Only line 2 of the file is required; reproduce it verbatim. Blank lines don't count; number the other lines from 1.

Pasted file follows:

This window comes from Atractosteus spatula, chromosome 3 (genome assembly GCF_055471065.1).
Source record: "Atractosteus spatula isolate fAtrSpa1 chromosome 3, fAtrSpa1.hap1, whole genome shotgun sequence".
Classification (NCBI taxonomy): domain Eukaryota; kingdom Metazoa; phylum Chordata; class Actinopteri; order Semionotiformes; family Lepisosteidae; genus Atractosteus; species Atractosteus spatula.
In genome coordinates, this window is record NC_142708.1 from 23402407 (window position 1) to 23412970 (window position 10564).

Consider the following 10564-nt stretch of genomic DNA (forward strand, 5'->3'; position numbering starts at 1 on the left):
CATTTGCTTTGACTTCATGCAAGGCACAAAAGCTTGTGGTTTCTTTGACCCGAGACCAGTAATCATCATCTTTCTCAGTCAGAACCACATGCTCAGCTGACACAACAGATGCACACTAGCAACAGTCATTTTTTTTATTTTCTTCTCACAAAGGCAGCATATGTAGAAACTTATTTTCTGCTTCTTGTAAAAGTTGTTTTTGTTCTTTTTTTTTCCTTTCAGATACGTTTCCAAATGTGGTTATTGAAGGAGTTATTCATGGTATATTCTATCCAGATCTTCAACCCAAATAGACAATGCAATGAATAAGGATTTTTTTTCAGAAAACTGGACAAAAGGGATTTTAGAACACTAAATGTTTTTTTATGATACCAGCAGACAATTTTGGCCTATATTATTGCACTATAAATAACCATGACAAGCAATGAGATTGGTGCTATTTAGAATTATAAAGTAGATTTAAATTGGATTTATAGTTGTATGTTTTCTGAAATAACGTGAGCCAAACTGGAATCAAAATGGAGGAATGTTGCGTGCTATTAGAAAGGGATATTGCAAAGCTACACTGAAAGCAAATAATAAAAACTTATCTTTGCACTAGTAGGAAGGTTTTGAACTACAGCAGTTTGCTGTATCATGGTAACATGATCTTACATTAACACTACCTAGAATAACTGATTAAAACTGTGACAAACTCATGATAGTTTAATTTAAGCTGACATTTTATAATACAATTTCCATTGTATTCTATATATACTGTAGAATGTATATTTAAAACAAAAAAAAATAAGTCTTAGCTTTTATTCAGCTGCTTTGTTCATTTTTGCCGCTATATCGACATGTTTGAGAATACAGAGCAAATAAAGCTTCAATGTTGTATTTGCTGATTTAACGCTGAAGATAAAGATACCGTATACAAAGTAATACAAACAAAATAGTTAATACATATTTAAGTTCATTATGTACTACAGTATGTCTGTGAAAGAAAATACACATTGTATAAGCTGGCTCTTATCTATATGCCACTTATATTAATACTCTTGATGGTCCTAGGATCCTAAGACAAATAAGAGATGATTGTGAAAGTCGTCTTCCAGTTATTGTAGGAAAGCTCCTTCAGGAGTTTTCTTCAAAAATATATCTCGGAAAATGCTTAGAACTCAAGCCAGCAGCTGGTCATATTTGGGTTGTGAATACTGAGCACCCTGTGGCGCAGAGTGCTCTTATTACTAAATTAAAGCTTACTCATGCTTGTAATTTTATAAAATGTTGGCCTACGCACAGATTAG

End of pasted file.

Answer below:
Source record: "Atractosteus spatula isolate fAtrSpa1 chromosome 3, fAtrSpa1.hap1, whole genome shotgun sequence".